PlaceIQ Opens Geo-Data Platform Directly To Agencies
Mediacom, Starcom MediaVest Group are among the media buyers who will be able to determine the lift — or lack thereof — cross-channel location ads play in driving sales.
PlaceIQ is providing a greater degree of autonomy to the automated media buying programs that agencies increasingly employ to target clients’ ads both online and offline by allowing its Madison Ave. partners direct access to its location analytics software.
Location-based advertising is typically centered on mobile, where consumers leave a physical trail that advertisers can then use to help build an audience segment. On the PC, location targeting is based either on search or the IP address of the computer. Still, when we talk about PC-based behavioral ad targeting, we’re largely referring to cookies that show the websites a person is visiting. Focusing on where the consumers’ — or rather, consumers’ connected devices — tend to be situated in the real world can suggest a profile of a working mom, a college student, or an entrepreneur. More and more, advertisers consider the attributes made by mobile users in the physical world to be more meaningful and actionable.
Giving agencies direct access to its CIP Analytics platform reflects an important change in the way ads are bought and sold. The manual process of sending insertion orders for ad inventory back and forth, even electronically, can be time consuming and costly for agencies and their ROI/accountability-demanding clients.
It should be noted that CIP Analytics is a “post-campaign” tool that is designed to offer insights into whether a campaign hit its benchmarks or not. While predictive analytics based on location is something that companies such as Simpli.fi specialize in, being able to prove success — i.e., ROI — remains a desirable function for marketers and agencies.
Access To ROI Analytics
Even more important than being able to model out how a campaign might perform is the ability to offer cross-channel analytics to support connecting data such as TV viewership, purchase behavior, automotive ownership and demographic. That’s the real promise in what PlaceIQ’s location intelligence platform is offering to its agency partners right now.
Secondly, there’s a data visualization layer that helps marketing executives, who may lack advanced understanding of engineering language, comprehend the analytics at hand.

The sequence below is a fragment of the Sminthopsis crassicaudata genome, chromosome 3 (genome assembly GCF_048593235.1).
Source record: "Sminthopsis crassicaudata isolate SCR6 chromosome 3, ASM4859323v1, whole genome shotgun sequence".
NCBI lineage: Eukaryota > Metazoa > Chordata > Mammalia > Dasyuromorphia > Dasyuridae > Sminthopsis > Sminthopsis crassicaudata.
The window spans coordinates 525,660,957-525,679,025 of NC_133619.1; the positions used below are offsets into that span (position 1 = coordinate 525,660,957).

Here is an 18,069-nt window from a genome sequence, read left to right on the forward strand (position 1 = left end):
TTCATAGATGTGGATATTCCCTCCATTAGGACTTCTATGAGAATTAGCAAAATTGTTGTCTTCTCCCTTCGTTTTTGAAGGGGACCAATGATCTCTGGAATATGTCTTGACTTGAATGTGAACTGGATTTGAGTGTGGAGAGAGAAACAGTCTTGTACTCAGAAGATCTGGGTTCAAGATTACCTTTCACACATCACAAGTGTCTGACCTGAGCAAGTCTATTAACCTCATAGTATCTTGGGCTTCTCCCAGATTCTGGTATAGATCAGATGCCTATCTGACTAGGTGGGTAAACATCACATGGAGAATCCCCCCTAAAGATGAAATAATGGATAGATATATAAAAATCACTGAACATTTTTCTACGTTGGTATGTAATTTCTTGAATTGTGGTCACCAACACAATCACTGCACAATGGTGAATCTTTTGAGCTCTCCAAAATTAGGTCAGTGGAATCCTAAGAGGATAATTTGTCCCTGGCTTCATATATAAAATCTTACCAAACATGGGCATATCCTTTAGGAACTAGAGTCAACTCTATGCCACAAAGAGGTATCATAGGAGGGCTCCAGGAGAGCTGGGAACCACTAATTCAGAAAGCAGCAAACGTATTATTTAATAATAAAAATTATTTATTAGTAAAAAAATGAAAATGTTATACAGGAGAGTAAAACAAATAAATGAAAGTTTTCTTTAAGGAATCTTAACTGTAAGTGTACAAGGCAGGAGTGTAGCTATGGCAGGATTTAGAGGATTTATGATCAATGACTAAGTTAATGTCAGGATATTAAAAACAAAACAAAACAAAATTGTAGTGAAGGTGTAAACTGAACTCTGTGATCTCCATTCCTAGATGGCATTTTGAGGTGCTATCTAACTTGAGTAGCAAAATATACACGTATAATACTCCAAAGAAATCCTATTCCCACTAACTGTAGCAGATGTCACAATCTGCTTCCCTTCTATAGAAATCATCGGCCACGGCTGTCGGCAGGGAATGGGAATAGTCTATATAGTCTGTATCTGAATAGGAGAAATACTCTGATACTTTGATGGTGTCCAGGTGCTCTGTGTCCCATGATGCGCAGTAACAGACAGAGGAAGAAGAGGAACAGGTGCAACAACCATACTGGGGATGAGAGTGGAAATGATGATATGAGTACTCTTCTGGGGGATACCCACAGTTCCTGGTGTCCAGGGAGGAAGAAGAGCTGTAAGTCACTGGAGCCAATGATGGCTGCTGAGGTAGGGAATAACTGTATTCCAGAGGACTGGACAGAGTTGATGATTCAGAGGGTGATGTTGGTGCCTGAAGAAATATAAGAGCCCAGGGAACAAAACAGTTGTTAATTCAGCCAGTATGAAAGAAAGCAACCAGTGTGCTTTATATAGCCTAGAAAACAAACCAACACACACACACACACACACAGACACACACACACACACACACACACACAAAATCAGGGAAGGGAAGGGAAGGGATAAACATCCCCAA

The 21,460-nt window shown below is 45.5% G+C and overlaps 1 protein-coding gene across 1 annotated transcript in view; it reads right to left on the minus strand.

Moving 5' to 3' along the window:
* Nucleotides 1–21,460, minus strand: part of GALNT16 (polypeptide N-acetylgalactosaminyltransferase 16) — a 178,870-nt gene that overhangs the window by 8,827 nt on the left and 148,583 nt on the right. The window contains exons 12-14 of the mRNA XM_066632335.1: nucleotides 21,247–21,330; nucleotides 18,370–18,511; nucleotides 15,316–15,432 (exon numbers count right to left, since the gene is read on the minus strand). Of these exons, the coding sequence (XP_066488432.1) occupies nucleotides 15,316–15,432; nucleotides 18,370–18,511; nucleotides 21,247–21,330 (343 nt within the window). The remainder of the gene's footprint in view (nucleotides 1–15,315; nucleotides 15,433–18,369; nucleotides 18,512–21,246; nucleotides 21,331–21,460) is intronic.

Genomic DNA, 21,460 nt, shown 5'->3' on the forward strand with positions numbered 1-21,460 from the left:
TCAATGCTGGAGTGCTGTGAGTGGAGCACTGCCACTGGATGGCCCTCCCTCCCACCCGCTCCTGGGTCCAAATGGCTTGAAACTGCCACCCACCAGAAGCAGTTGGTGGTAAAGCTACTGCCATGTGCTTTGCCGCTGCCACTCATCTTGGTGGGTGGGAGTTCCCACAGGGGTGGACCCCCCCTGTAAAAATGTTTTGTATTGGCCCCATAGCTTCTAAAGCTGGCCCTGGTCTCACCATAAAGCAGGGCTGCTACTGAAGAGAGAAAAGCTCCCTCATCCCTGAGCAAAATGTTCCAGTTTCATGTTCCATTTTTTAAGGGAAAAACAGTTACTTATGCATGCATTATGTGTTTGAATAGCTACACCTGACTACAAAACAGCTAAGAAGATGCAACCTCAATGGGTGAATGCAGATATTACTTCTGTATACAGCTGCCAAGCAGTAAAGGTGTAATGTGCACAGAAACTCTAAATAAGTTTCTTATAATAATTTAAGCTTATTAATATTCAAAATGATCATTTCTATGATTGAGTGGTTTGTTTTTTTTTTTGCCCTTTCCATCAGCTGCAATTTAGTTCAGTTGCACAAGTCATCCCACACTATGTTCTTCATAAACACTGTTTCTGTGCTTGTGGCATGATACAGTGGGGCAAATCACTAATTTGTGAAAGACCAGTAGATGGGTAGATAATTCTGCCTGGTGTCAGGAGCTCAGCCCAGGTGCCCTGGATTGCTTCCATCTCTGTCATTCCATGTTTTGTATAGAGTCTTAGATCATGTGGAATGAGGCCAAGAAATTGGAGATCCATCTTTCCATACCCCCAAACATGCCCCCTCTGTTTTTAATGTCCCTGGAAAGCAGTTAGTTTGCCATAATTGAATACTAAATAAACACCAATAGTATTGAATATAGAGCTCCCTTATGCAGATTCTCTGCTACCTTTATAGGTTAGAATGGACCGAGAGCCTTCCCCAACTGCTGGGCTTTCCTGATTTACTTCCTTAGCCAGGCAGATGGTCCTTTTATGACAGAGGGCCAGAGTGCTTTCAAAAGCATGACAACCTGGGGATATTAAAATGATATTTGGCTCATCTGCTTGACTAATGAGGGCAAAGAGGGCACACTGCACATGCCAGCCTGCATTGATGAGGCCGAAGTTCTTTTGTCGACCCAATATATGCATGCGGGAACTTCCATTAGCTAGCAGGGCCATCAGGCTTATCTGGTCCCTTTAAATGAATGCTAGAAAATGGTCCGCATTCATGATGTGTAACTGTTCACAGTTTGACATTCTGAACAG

“Our company’s focus on helping to uncover patterns in consumer behavior makes CIP Analytics a truly unique offering,” said Duncan McCall, PlaceIQ’s CEO/co-founder, in a statement. “We’ve spent years helping the world’s top brands and agencies connect the physical and digital realms. In the process, we’ve helped these brands refine, visualize, and discover the attributes that make up consumer audiences. These insights are relevant to media strategy, but have applications for informing smarter decisions across the entire marketing lifecycle.”
For the past two years, all major media buyers have been operating trading desks for placing ads programmatically both for direct purchases of publishers’ inventory as well as in real-time auctions. All a media buyer has to do these days to target a specific audience category is to check several boxes on their demand-side platform’s dashboard.
Using CIP Analytics, PlaceIQ claims to have already delivered “significantly improved marketing results to brands and their agency customers,” such as:
- Automotive brands that want to know more about consumers’ affinities for competitors, as well as their affinities for brands across different verticals, in order to drive visitation to lots.
- Retail brands that want to learn more about a consumer segment they’ve never targeted before or brands that want to understand the drivers behind an existing campaign success.
- CPG brands that want to learn where their audiences tend to shop to hone media targeting and point-of-sale marketing.
Getting Into Position
PlaceIQ’s position on agency and DSP dashboards reflect the deepening connection of location data and ad targeting — and the rise of automated ad buying and selling in general.
Over the past several months, PlaceIQ and its rivals have struck a number of non-exclusive programmatic deals. For example, DSP Adelphic is working with geo-data company Factual and Placed, the panel-based location analytics provider. Another sign that ad tech companies are trying to ensure their seat at the programmatic table came last spring, when NinthDecimal repositioned itself to better convey that it is now a programmatic player.
As programmatic methods become more mainstream — that moment has pretty much arrived — the companies that are able to prove their value to agencies as a seamless, direct option will be the ones that will be set for the next stage: the connecting of ads based on wearables, nearables, and the connected home.